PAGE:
Third bottoms and tops had even greater divergence ranging from as early as 58 days to as late as 107 trading days. There was even greater disparity in duration. Although, much like second bottoms, a couple topped out with 4 or 5 days, the average duration was 21 trading days. The 1962 and 2007 markets took exceedingly long times to top at 42 and 44 trading days, respectively. In general, third bottoms were slightly lower than second bottoms with a 22.1% loss the average. As before, the data was skewed by the earlier markets with only the 2007 market reaching bear market territory after 1962. In general, gains were slightly higher for the third top with a 10.8% average gain from the bottom. 

 

Our current downturn seems to be following the major bear market's trend. It seems to be in the midst of a recovery from a second bottom, which took place a bit on the long side at 64 trading days and hit bear territory for the first time since 1962. At Friday's high (1/4/19) it is 8.2% above the December 26 bottom. At 7 trading days after the bottom, it is right at the average for the duration, so the odds are the rally has mostly run its course. Should today's market continue to follow script, we should see a third drop within the first one to five weeks after the top.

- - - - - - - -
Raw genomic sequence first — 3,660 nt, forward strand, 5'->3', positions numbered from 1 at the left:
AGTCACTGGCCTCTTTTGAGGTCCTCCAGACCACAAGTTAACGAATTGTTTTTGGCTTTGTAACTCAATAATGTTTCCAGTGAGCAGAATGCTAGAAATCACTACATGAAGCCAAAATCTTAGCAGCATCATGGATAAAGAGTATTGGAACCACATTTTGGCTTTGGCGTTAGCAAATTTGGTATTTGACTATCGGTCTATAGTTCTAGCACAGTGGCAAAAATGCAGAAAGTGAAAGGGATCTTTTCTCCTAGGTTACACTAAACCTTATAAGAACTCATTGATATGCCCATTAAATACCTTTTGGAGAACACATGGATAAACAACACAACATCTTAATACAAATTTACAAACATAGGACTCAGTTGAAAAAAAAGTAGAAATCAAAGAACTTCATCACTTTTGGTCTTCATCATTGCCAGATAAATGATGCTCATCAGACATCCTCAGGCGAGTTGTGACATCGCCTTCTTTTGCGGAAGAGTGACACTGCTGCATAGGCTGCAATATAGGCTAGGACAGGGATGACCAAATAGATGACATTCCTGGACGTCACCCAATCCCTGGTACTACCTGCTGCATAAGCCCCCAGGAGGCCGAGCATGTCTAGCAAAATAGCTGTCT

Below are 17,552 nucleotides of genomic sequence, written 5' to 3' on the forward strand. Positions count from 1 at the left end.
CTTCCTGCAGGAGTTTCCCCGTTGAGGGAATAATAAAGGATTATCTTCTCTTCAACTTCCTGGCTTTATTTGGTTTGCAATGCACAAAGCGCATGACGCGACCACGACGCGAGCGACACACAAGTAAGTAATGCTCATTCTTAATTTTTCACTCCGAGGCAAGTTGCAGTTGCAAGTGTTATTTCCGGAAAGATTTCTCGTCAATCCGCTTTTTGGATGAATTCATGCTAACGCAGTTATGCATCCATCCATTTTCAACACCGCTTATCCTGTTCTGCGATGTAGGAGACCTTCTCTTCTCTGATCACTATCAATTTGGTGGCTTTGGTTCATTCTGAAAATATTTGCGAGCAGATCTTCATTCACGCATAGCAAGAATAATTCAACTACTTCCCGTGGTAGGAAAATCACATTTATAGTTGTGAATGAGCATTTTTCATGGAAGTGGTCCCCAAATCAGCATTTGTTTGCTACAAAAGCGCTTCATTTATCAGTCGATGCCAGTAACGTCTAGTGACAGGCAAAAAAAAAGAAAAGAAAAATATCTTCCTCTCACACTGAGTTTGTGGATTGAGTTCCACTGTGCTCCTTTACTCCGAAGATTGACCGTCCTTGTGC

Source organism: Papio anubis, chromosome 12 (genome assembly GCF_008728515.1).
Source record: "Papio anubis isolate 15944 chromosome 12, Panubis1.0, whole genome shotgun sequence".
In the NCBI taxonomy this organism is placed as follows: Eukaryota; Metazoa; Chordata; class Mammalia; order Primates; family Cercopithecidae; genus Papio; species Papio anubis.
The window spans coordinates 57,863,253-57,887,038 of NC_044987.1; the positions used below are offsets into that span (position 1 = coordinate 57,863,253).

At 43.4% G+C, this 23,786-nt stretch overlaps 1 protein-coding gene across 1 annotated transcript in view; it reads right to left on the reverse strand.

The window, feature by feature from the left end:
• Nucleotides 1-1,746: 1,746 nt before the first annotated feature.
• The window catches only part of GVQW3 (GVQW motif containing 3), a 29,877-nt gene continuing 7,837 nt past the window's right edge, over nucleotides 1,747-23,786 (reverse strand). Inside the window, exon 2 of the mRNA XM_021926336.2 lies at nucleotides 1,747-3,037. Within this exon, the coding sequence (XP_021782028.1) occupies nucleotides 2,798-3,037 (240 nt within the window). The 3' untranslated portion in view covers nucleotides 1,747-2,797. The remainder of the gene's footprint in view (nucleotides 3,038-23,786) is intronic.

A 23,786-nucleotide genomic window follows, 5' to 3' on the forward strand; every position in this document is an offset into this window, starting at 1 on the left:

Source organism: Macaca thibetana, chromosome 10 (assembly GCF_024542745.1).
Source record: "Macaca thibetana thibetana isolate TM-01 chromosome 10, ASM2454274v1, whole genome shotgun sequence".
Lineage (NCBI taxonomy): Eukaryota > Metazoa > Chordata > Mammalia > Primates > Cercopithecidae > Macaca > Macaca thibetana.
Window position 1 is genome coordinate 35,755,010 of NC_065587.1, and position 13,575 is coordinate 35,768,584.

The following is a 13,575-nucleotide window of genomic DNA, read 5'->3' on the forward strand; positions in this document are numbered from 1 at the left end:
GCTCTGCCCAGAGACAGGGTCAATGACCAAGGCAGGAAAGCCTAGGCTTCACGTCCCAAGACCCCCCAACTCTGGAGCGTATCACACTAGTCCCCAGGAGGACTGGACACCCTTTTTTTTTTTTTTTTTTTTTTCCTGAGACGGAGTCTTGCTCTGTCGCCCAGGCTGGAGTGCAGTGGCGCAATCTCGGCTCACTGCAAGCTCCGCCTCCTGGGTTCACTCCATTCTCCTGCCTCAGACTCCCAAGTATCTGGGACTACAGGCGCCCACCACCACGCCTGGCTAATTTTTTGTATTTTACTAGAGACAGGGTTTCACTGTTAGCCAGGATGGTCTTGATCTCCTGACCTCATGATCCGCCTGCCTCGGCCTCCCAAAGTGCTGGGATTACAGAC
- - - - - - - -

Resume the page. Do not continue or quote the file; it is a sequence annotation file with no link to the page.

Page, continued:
One last note, no major bear market beyond 1937 has been in bear market territory by the 129-trading day marker. Even the ever in a hurry 1987 market had briefly crept above by then. Therefore, if our market continues to follow script, any incursion into bear market territory before then, the first week in March for us, could potentially lead to quick profits from the short-lived recovery. These could be as high as 10% and may take as long as two months to develop or be a done deal in a week.  

 

UPDATE (January 27, 2019)

 

I Blew It! 

 

Don't you hate it when you miss a move you had a heads up on? Well, I certainly did. Amidst the busyness of the end of the academic semester and the holiday season I missed the second bottom from this market's potential Act 2. It was only in retrospect, when this rally went beyond the second top's normal range, that I discovered it.